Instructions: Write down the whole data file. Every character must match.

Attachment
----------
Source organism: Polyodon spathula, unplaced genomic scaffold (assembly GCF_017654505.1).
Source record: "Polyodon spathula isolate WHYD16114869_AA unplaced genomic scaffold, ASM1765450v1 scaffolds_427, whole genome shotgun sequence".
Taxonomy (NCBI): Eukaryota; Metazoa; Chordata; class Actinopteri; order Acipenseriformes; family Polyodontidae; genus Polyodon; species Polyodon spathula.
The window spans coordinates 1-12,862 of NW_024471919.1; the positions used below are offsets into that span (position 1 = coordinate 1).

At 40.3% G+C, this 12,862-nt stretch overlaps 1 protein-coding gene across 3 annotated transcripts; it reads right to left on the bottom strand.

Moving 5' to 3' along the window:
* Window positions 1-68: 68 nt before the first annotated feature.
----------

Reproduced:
Source organism: Polyodon spathula, unplaced genomic scaffold (assembly GCF_017654505.1).
Source record: "Polyodon spathula isolate WHYD16114869_AA unplaced genomic scaffold, ASM1765450v1 scaffolds_427, whole genome shotgun sequence".
Taxonomy (NCBI): Eukaryota; Metazoa; Chordata; class Actinopteri; order Acipenseriformes; family Polyodontidae; genus Polyodon; species Polyodon spathula.
The window spans coordinates 1-12,862 of NW_024471919.1; the positions used below are offsets into that span (position 1 = coordinate 1).

At 40.3% G+C, this 12,862-nt stretch overlaps 1 protein-coding gene across 3 annotated transcripts; it reads right to left on the bottom strand.

Moving 5' to 3' along the window:
* Window positions 1-68: 68 nt before the first annotated feature.